|Publication number||US7993141 B2|
|Application number||US 10/538,005|
|Publication date||Aug 9, 2011|
|Filing date||Dec 3, 2003|
|Priority date||Dec 3, 2002|
|Also published as||CN1720561A, CN100535961C, EP1573701A1, US20070141543, WO2004051603A1|
|Publication number||10538005, 538005, PCT/2003/1892, PCT/SE/2003/001892, PCT/SE/2003/01892, PCT/SE/3/001892, PCT/SE/3/01892, PCT/SE2003/001892, PCT/SE2003/01892, PCT/SE2003001892, PCT/SE200301892, PCT/SE3/001892, PCT/SE3/01892, PCT/SE3001892, PCT/SE301892, US 7993141 B2, US 7993141B2, US-B2-7993141, US7993141 B2, US7993141B2|
|Original Assignee||Mentice Ab|
|Export Citation||BiBTeX, EndNote, RefMan|
|Patent Citations (43), Non-Patent Citations (9), Classifications (5), Legal Events (2)|
|External Links: USPTO, USPTO Assignment, Espacenet|
This application is a National Phase entry of PCT Application No. PCT/SE03/01892, filed on Dec. 3, 2003, which claims priority to U.S. Provisional Application No. 60/430,364, filed on Dec. 3, 2002 and Sweden Application No. 0203569-9, filed on Dec. 3, 2002.
The present invention relates to a computerized apparatus for simulating an interventional operation, and in particular the using special instruments.
Principles of adult education, tenets of experiential learning, and theories addressing the development of expertise have all underscored the critical role experience plays in the learning process. State-of-the-art simulations can be successfully included in contemporary surgical and medical education to offer trainees and practicing physicians the requisite learning experiences based on these educational underpinnings. All learners can be offered opportunities to acquire the essential skills and to achieve specified competency levels based on standardized learning experiences. Simulations can be used to facilitate learning through the evaluation of performance and provision of immediate, individualized, and detailed feedback. Simulations offer controlled settings that allow repetition until the defined performance levels are achieved, decrease stress levels of learners, increase the confidence levels of learners, and increase safety in real settings by assuring the achievement of technical competence prior to work on patients. Practicing physicians can improve their skills and can learn new procedures emerging as a result of advances in science and technology through educational interventions involving the use of simulations. In addition, the use of simulations can help address practical issues, such as the demands on faculty time, by providing trainees the opportunities for independent learning and practice. The current emphasis on accountability and on assurance of the quality of health care may also be addressed through the use of such simulations and data on outcomes can be used to assure the public of the competence of physicians.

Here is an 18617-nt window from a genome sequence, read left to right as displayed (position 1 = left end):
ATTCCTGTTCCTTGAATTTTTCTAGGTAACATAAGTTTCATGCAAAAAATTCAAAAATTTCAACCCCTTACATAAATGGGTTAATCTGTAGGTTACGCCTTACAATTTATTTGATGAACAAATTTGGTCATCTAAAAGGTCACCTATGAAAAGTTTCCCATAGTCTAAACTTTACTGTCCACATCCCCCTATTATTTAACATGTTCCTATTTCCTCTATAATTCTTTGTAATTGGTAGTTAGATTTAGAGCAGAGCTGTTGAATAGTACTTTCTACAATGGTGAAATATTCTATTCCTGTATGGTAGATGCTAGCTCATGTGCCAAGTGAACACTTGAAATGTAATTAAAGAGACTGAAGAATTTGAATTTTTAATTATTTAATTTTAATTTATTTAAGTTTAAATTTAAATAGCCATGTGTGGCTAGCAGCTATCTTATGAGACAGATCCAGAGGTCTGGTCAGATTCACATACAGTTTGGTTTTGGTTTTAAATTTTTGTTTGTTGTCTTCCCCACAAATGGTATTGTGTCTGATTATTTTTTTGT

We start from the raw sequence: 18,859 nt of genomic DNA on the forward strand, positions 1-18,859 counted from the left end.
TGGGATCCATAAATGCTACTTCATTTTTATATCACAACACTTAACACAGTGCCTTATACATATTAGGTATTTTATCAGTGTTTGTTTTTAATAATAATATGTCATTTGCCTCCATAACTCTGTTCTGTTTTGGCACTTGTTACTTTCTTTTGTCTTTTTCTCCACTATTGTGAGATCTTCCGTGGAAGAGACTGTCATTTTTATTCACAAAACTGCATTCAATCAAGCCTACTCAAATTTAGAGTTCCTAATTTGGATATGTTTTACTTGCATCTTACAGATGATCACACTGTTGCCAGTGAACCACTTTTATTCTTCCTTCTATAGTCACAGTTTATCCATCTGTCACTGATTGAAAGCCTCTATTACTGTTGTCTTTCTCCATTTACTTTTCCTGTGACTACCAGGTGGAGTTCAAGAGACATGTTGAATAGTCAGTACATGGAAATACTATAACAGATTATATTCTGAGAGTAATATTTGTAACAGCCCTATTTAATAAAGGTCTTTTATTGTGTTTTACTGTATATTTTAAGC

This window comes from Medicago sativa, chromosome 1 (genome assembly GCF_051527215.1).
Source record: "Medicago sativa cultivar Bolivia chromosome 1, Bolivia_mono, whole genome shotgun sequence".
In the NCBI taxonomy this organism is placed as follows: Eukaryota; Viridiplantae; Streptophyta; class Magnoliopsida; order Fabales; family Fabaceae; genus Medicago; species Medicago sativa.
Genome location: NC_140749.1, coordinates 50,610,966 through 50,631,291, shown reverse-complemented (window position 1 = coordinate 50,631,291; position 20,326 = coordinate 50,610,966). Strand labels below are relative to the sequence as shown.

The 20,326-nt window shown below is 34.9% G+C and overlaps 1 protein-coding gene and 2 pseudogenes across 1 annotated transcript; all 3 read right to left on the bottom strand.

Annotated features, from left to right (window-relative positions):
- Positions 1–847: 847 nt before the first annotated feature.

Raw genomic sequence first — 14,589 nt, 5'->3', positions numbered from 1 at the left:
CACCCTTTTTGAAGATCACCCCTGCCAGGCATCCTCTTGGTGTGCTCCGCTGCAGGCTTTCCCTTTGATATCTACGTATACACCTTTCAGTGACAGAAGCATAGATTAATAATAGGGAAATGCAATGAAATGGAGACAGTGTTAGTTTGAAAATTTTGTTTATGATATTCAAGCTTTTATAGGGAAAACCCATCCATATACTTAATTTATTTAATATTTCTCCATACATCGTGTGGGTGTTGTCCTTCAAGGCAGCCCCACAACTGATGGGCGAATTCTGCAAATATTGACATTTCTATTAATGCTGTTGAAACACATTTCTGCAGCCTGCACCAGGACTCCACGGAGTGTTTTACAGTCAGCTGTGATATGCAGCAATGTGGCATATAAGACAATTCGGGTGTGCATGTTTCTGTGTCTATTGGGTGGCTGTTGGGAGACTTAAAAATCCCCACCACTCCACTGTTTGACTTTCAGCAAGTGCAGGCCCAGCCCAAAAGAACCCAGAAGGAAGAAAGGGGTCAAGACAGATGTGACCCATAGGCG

Simulations should be considered an essential part of every contemporary educational program that addresses technical skills development. They can be used to ensure effective teaching and learning, to provide valid and reliable means of assessment of the skills of learners, to yield information on specific weaknesses that require improvement, and to create individual proinstruction sets of the technical ability of learners. In order to achieve the desired results, specific curricula should be developed based on principles of adult education, experiential learning, and effective feedback. Such simulations may also be used in programs of continuing professional education and certification. The initial investment of resources needed for the development and acquisition of simulations and for the creation of training programs that incorporate them effectively in educational models is readily offset by the numerous advantages resulting from expeditious performance of procedures in the operating room, enhancement of patient safety, and decrease in the faculty time needed to teach learners various technical skills. Such simulations may also be used to assess the effectiveness of educational efforts and even to select individuals for training. Thus, the simulations have the potential to make a major impact on programs of surgical and medical education of the future.
As a result of the rapid developments within the computer technique, simulations, especially for the purpose of surgical and medical education, have improved considerably. However, the presently known apparatus and methods do not allow a full range simulation of different instruments used.
Prior art does not suggest or give a hint for simulating different instruments according to the present invention.
The main object of the preferred embodiment of the invention is to present a novel and effective method and system for a real-time simulation of self expanding instruments, preferably in cardiovascular or endovascular diagnostic or interventional procedures.